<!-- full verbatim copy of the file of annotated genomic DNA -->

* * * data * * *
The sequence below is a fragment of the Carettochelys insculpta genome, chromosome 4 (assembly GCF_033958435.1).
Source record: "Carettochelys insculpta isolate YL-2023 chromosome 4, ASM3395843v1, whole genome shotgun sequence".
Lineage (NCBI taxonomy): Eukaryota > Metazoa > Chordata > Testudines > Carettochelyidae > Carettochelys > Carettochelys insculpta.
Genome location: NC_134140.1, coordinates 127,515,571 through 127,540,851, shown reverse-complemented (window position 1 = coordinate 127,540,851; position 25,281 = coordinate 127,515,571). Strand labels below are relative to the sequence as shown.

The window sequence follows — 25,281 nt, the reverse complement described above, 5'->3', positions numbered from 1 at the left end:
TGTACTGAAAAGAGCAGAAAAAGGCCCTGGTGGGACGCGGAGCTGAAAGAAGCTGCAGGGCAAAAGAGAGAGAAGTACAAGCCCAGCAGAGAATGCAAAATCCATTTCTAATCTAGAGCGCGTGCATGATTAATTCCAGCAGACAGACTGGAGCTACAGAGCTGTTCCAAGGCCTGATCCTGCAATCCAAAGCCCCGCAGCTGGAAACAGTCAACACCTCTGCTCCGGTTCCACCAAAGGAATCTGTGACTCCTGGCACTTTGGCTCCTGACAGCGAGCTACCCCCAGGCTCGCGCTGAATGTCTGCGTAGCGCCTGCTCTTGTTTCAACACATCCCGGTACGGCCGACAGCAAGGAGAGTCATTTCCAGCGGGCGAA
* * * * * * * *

The sequence below is a fragment of the Carettochelys insculpta genome, chromosome 4 (assembly GCF_033958435.1).
Source record: "Carettochelys insculpta isolate YL-2023 chromosome 4, ASM3395843v1, whole genome shotgun sequence".
Lineage (NCBI taxonomy): Eukaryota > Metazoa > Chordata > Testudines > Carettochelyidae > Carettochelys > Carettochelys insculpta.
Genome location: NC_134140.1, coordinates 127,515,571 through 127,540,851, shown reverse-complemented (window position 1 = coordinate 127,540,851; position 25,281 = coordinate 127,515,571). Strand labels below are relative to the sequence as shown.

The window sequence follows — 25,281 nt, the reverse complement described above, 5'->3', positions numbered from 1 at the left end:
TGTACTGAAAAGAGCAGAAAAAGGCCCTGGTGGGACGCGGAGCTGAAAGAAGCTGCAGGGCAAAAGAGAGAGAAGTACAAGCCCAGCAGAGAATGCAAAATCCATTTCTAATCTAGAGCGCGTGCATGATTAATTCCAGCAGACAGACTGGAGCTACAGAGCTGTTCCAAGGCCTGATCCTGCAATCCAAAGCCCCGCAGCTGGAAACAGTCAACACCTCTGCTCCGGTTCCACCAAAGGAATCTGTGACTCCTGGCACTTTGGCTCCTGACAGCGAGCTACCCCCAGGCTCGCGCTGAATGTCTGCGTAGCGCCTGCTCTTGTTTCAACACATCCCGGTACGGCCGACAGCAAGGAGAGTCATTTCCAGCGGGCGAA